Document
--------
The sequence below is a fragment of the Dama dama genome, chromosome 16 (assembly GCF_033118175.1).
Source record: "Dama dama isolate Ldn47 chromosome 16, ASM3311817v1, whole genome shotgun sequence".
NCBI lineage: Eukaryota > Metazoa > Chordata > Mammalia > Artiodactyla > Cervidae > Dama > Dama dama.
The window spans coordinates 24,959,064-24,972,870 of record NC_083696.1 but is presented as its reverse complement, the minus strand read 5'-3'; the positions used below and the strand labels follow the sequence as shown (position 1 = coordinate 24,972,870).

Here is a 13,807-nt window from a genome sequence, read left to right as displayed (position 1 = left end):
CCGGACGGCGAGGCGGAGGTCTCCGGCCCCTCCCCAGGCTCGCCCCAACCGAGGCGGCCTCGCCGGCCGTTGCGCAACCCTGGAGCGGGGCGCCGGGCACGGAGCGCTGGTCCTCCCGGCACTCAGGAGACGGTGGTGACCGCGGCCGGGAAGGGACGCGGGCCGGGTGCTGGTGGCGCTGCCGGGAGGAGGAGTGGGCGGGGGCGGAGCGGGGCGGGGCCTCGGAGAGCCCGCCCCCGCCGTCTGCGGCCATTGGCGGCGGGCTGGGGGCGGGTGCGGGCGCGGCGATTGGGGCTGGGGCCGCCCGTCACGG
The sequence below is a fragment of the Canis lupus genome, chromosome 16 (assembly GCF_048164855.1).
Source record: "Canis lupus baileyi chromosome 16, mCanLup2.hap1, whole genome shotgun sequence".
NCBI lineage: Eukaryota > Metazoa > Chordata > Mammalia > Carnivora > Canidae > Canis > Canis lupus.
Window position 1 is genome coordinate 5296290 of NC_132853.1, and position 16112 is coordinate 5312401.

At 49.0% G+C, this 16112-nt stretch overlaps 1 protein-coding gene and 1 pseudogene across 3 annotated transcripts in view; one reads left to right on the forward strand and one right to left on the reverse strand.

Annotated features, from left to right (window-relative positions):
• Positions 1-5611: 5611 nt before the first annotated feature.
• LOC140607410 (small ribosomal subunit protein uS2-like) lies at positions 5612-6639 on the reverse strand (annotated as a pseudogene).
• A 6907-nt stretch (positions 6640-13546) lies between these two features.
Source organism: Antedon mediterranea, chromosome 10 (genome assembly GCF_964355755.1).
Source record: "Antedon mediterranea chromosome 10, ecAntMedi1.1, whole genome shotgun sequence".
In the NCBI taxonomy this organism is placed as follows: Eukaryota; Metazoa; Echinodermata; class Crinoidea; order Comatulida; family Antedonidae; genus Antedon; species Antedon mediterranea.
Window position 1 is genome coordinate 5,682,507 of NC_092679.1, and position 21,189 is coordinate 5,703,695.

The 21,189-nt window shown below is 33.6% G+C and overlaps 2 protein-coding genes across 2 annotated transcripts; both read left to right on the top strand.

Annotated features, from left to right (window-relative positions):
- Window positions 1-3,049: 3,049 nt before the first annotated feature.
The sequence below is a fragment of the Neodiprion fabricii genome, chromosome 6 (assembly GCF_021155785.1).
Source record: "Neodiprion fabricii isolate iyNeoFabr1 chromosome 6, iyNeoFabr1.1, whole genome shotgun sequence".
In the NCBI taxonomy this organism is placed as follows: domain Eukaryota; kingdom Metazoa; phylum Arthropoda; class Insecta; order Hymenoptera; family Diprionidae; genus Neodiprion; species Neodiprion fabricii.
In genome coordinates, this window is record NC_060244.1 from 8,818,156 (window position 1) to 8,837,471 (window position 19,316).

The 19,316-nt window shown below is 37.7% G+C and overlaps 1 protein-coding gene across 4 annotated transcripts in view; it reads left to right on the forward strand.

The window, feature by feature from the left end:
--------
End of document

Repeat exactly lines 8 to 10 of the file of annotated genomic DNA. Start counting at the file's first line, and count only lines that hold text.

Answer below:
Source record: "Canis lupus baileyi chromosome 16, mCanLup2.hap1, whole genome shotgun sequence".
NCBI lineage: Eukaryota > Metazoa > Chordata > Mammalia > Carnivora > Canidae > Canis > Canis lupus.
Window position 1 is genome coordinate 5296290 of NC_132853.1, and position 16112 is coordinate 5312401.